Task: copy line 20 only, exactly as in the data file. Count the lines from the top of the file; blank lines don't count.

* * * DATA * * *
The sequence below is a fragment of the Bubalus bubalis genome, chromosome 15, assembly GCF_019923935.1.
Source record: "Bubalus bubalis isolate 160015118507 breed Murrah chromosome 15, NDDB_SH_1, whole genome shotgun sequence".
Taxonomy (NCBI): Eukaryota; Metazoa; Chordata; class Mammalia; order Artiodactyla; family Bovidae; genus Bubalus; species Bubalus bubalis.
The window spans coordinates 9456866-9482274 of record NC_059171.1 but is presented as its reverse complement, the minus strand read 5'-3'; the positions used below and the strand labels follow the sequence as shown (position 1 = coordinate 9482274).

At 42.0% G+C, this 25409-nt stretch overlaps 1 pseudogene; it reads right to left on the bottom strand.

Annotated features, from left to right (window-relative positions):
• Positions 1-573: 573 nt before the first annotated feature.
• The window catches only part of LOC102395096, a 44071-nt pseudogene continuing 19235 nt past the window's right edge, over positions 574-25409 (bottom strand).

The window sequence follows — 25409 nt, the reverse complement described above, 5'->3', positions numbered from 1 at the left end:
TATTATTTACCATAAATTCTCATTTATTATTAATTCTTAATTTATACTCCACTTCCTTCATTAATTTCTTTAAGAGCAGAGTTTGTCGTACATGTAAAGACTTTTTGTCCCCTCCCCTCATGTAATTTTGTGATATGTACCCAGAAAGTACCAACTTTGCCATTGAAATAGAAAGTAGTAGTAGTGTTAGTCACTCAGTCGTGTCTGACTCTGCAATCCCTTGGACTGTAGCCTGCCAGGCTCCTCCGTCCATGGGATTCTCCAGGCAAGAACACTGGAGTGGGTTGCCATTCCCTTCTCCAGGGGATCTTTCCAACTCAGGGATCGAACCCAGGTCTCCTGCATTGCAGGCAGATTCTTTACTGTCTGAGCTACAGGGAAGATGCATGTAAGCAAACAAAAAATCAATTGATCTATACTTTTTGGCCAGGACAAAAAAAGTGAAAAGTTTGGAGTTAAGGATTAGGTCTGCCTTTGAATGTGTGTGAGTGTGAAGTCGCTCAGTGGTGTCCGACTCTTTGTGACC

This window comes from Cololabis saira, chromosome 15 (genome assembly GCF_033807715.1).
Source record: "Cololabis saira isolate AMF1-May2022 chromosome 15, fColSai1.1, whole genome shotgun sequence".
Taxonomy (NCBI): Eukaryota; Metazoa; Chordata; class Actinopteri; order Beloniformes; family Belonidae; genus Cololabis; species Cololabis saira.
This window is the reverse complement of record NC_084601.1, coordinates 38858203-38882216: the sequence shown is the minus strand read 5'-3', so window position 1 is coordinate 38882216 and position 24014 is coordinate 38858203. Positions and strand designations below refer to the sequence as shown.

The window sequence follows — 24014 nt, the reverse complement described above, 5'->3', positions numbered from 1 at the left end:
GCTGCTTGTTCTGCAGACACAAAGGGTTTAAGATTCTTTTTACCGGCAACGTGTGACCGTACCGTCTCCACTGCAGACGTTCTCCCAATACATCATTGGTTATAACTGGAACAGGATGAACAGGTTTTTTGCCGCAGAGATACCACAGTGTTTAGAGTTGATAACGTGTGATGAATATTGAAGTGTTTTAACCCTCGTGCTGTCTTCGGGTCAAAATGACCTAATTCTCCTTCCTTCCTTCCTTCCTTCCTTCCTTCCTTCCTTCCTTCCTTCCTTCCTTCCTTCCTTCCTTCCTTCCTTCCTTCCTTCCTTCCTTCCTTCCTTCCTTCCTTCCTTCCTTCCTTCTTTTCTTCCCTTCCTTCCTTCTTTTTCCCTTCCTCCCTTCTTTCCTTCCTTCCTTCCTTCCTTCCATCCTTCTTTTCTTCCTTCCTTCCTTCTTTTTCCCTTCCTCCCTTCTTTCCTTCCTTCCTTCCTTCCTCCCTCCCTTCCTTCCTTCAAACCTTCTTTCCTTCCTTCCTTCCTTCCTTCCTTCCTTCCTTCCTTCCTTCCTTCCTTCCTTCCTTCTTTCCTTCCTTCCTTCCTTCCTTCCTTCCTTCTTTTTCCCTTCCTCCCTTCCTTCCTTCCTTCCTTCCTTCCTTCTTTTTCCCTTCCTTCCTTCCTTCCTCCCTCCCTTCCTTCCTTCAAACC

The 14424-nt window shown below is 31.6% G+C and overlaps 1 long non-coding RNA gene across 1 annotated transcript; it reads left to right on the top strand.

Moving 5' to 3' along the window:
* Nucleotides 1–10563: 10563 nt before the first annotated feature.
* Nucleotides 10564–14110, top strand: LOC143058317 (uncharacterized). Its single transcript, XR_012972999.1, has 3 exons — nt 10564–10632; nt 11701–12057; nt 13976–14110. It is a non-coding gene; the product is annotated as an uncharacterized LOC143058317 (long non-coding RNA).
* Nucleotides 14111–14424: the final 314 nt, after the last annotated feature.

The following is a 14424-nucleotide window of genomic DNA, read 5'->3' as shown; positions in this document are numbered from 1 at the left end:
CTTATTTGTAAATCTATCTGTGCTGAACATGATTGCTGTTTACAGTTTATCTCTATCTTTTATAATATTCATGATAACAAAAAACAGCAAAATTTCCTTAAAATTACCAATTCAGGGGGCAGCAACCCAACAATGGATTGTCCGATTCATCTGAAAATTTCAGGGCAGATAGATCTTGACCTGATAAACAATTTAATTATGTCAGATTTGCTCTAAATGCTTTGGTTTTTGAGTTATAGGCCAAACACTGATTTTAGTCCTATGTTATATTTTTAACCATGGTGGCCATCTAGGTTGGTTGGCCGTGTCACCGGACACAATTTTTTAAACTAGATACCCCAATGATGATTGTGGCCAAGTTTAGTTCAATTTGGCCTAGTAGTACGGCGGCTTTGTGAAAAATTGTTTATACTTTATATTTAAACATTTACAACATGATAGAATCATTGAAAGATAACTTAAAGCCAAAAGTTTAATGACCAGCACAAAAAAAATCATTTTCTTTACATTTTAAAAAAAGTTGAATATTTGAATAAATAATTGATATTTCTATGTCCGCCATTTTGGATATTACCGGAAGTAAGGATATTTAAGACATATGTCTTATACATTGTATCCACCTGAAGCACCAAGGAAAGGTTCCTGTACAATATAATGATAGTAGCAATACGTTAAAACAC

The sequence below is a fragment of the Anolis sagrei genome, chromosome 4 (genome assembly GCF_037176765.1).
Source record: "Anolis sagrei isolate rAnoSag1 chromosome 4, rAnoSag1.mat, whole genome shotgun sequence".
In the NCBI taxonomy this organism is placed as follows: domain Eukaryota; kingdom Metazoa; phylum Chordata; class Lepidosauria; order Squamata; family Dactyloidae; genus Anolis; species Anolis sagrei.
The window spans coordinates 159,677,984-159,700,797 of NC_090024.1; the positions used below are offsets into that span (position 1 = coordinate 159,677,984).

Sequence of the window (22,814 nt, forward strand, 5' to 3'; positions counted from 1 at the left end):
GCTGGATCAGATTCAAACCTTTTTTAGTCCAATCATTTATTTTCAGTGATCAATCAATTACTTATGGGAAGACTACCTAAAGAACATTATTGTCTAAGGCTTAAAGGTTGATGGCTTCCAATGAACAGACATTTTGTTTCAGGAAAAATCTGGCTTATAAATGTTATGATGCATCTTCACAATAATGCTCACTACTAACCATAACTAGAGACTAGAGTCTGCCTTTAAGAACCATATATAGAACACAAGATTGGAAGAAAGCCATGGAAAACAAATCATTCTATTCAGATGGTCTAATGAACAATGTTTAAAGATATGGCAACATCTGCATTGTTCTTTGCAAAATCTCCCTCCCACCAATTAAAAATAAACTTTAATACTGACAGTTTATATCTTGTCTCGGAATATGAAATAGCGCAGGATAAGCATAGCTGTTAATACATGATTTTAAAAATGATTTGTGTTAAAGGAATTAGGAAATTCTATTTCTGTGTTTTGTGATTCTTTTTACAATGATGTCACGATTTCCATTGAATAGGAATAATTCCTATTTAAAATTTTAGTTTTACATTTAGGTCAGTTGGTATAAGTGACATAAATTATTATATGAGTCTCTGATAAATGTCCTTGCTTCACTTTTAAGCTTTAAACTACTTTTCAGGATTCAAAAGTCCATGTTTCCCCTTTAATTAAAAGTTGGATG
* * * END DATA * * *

* Nucleotides 10564–14110, top strand: LOC143058317 (uncharacterized). Its single transcript, XR_012972999.1, has 3 exons — nt 10564–10632; nt 11701–12057; nt 13976–14110. It is a non-coding gene; the product is annotated as an uncharacterized LOC143058317 (long non-coding RNA).